• Finally, using the assertion assertIsDisplayed we make sure the text is present on the screen.

Test2: testForAddTodoClick

  • We set the content screen to NavigationComponent, which is the parent component of our UI.
@Test
fun testForAddTodoClick() {
 composeTestRule.setContent {
     NavigationComponent()
 }
composeTestRule.onNodeWithText("Add Todo").performClick()
composeTestRule.onNodeWithText("Save Todo").assertExists()
}
  • Now, we find the text node, and if found we perform the click action on it.
  • On clicking of Add Todo it takes us to the new screen. On this new screen, we have a text Save Todo 
  • We verify if our test can find this node using assertExists 
Testing in Compose
Add Todo Screen

Test3: testForNotSavingTodo

  • We set the content screen to NavigationComponent.
@Test
fun testForAddTodoClick() {
 composeTestRule.setContent {
     NavigationComponent()
 }
 composeTestRule.onNodeWithText("Add Todo").performClick()
 composeTestRule.onNodeWithText("Save Todo").assertExists()
 Espresso.pressBack()
 composeTestRule.onNodeWithText("My ToDo List").assertExists()
}
  • We find the text node, and if found we perform the click action on it.
  • On clicking of Add Todo it takes us to the new screen. On this new screen, we have a text Save TodoWe check if our test can find this node using assertExists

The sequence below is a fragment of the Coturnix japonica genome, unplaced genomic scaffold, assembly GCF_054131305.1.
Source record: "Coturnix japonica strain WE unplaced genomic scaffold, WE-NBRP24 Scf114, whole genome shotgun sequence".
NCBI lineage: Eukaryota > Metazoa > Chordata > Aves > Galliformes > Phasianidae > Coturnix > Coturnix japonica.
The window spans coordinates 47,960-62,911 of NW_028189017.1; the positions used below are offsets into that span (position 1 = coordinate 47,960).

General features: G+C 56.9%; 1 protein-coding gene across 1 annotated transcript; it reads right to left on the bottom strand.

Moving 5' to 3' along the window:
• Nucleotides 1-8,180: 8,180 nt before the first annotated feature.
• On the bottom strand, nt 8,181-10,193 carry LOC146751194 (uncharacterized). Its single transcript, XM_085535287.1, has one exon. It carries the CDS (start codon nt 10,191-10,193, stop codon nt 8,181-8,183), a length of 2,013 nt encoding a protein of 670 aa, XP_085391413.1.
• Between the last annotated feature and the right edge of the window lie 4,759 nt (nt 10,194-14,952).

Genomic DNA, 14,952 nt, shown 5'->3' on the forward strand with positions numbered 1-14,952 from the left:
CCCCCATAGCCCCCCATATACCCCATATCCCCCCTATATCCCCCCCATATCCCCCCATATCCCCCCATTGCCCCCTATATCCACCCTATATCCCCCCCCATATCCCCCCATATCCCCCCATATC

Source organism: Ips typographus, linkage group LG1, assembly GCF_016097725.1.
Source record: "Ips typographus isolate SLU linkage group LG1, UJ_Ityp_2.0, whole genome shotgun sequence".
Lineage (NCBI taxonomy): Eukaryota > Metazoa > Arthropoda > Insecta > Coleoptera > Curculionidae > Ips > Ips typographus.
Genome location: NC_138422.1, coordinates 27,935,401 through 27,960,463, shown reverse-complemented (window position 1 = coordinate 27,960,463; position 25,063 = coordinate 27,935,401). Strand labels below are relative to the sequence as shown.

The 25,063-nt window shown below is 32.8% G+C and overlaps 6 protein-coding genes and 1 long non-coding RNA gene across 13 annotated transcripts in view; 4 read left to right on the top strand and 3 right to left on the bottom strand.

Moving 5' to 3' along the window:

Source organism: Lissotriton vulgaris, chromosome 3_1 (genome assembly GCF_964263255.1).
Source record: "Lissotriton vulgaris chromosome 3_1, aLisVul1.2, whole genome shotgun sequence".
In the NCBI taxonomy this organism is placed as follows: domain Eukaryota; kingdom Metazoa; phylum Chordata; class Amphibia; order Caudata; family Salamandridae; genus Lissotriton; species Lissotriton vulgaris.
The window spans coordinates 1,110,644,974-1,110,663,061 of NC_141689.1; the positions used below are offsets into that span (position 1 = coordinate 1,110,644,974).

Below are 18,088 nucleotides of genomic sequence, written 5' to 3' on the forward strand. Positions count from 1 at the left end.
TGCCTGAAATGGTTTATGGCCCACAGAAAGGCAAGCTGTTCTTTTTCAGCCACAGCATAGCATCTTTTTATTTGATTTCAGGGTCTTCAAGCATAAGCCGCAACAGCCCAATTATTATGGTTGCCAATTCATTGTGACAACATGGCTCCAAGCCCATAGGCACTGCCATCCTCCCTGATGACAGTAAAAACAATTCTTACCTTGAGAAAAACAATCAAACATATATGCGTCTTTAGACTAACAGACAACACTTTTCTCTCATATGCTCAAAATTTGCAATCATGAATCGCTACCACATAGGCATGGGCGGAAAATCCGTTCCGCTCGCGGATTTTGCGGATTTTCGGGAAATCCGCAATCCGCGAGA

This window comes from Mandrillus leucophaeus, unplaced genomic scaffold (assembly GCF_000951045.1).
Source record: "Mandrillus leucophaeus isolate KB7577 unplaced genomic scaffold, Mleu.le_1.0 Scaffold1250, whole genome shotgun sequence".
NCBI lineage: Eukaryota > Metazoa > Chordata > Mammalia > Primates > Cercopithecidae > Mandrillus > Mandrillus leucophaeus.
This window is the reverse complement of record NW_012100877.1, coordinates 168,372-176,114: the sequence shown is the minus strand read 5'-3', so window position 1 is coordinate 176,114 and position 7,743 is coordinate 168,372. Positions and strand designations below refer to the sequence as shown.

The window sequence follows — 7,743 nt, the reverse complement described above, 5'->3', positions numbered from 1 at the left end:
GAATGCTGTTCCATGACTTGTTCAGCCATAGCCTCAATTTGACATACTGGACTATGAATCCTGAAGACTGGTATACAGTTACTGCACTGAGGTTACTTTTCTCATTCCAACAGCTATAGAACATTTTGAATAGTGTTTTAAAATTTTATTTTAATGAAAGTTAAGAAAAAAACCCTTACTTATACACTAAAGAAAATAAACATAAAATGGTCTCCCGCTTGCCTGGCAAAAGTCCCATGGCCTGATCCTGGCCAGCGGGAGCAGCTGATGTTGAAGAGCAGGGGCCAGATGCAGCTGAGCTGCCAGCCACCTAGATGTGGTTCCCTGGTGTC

• Now, we simulate the back button press on the device using Espresso. Add it to your app build.gradle 
androidTestImplementation 'androidx.test.espresso:espresso-core:3.3.0'
  • We come back to the home screen and verify if the text node My ToDo List exists.

Test4: testForTodoInputField

  • We set the content screen to AddView since this view contains our todo input field.
@Test
fun testForAddTodoClick() {
 composeTestRule.setContent {
     AddView(navController)
 }
 val tag = "InputTodo Tag" 
 val dummyText = "Dummy Text"
 
 composeTestRule.onNodeWithTag(tag).performTextInput(dummyText)
 composeTestRule.onNodeWithTag(tag).assertTextEquals(dummyText)
}
  • For identifying our input field, we associate a tag with it. This tag is the same as when we defined our input field.
  • We make use of onNodeWithTag which helps in finding a semantics node by the given tag. Once found, we use performTextInput to enter the dummy text.
  • Finally, we compare if the text entered in the input field is the same as the assertion, using assertTextEquals